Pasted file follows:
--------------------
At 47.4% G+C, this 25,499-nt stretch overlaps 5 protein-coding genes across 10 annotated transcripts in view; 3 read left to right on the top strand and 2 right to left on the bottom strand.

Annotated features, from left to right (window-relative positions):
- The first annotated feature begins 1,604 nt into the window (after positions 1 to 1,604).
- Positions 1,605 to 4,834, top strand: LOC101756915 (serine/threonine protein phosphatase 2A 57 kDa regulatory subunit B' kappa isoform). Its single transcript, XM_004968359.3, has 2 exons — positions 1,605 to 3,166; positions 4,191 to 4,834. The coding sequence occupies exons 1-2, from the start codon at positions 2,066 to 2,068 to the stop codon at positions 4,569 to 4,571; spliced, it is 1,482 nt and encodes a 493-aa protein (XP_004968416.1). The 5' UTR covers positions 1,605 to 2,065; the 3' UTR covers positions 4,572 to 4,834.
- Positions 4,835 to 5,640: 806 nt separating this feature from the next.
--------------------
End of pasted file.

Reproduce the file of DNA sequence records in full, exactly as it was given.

At 47.4% G+C, this 25,499-nt stretch overlaps 5 protein-coding genes across 10 annotated transcripts in view; 3 read left to right on the top strand and 2 right to left on the bottom strand.

Annotated features, from left to right (window-relative positions):
- The first annotated feature begins 1,604 nt into the window (after positions 1 to 1,604).
- Positions 1,605 to 4,834, top strand: LOC101756915 (serine/threonine protein phosphatase 2A 57 kDa regulatory subunit B' kappa isoform). Its single transcript, XM_004968359.3, has 2 exons — positions 1,605 to 3,166; positions 4,191 to 4,834. The coding sequence occupies exons 1-2, from the start codon at positions 2,066 to 2,068 to the stop codon at positions 4,569 to 4,571; spliced, it is 1,482 nt and encodes a 493-aa protein (XP_004968416.1). The 5' UTR covers positions 1,605 to 2,065; the 3' UTR covers positions 4,572 to 4,834.
- Positions 4,835 to 5,640: 806 nt separating this feature from the next.